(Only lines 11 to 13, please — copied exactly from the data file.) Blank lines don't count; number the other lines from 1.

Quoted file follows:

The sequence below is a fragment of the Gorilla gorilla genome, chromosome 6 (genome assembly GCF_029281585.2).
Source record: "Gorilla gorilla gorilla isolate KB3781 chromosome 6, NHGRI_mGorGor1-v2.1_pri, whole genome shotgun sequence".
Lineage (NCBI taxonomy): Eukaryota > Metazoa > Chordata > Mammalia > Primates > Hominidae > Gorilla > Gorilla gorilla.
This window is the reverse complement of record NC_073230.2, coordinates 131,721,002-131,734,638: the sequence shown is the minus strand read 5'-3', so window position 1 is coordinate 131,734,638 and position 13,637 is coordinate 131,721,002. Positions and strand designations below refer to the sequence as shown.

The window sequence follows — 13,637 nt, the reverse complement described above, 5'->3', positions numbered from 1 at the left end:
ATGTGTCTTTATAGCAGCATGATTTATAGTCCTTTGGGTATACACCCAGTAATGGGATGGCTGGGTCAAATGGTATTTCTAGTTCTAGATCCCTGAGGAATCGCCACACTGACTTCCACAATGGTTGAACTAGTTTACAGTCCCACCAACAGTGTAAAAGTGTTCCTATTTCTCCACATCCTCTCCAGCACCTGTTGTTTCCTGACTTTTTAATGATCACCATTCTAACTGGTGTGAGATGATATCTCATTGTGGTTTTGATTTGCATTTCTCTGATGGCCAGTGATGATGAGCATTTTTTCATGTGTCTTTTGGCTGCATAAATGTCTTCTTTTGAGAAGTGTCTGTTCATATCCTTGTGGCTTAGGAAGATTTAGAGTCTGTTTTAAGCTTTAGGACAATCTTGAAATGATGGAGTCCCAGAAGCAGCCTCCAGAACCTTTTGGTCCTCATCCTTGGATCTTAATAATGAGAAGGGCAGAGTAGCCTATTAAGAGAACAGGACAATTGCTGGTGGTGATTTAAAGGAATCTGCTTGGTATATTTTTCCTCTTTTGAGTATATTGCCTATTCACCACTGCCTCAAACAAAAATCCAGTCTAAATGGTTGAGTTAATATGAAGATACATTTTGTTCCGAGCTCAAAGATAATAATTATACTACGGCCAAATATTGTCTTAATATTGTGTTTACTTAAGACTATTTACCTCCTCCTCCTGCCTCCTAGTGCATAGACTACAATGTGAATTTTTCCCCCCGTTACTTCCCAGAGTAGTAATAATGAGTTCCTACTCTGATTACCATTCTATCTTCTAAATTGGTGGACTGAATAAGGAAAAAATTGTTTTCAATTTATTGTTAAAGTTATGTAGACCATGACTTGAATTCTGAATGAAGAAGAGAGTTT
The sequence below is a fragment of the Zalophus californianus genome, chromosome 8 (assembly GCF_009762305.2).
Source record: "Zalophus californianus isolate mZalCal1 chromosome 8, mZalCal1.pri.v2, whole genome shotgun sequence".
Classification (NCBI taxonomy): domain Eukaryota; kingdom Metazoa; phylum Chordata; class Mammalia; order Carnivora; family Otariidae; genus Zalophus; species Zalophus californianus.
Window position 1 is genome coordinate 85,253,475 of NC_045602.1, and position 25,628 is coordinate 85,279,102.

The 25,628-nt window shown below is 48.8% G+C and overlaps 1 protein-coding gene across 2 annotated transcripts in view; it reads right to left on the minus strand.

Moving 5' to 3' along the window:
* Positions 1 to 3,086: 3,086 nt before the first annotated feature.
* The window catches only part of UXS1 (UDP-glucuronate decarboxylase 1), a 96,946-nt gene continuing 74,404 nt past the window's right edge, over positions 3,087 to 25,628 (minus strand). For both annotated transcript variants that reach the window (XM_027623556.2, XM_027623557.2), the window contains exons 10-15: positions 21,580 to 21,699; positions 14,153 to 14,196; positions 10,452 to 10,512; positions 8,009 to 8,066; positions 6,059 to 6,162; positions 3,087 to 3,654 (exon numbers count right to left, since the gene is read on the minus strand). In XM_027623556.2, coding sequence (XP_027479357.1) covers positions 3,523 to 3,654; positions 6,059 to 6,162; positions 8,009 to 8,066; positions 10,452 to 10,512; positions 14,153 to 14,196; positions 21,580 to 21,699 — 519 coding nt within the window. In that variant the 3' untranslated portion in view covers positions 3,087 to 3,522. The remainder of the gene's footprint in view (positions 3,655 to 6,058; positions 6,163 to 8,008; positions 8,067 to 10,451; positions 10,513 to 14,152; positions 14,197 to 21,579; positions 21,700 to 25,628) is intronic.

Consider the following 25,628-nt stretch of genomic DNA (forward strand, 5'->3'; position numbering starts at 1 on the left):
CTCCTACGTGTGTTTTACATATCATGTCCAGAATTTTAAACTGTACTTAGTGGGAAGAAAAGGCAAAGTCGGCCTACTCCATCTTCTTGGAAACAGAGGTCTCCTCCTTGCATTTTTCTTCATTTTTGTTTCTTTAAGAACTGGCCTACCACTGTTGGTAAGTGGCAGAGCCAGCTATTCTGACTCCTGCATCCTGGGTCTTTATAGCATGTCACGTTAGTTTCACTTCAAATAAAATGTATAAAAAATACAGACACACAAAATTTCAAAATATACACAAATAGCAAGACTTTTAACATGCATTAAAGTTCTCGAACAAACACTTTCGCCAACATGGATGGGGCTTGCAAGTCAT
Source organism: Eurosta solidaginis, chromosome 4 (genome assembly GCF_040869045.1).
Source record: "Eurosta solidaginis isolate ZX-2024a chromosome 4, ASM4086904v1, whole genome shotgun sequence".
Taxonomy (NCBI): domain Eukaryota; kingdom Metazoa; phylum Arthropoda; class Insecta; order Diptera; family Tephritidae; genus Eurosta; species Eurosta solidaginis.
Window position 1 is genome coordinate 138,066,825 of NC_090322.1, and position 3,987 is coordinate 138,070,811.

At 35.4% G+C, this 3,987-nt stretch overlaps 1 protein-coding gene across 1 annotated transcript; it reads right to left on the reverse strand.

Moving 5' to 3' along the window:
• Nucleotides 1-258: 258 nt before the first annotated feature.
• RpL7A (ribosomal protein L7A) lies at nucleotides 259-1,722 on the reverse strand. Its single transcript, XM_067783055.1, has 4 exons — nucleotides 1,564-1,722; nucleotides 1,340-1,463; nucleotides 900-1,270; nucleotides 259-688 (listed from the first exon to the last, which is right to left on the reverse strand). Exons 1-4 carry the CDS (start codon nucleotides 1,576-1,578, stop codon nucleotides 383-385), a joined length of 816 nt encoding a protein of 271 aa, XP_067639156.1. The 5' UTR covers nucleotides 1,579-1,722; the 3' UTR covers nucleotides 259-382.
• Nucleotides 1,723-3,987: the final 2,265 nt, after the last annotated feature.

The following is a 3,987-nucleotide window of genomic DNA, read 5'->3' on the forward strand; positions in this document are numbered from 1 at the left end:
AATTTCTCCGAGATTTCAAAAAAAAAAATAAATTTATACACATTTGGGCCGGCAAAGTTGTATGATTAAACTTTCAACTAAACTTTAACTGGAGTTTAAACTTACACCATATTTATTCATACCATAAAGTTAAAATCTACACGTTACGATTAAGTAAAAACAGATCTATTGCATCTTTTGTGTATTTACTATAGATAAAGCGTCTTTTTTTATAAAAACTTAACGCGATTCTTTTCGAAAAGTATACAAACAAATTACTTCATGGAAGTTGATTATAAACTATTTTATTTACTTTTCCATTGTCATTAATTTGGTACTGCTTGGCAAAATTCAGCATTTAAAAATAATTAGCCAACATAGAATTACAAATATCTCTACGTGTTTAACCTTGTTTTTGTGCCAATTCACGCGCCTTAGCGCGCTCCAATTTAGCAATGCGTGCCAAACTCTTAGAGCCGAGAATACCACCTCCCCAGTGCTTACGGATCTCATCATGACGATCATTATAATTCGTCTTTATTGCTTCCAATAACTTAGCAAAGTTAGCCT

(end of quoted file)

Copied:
The 25,628-nt window shown below is 48.8% G+C and overlaps 1 protein-coding gene across 2 annotated transcripts in view; it reads right to left on the minus strand.

Moving 5' to 3' along the window:
* Positions 1 to 3,086: 3,086 nt before the first annotated feature.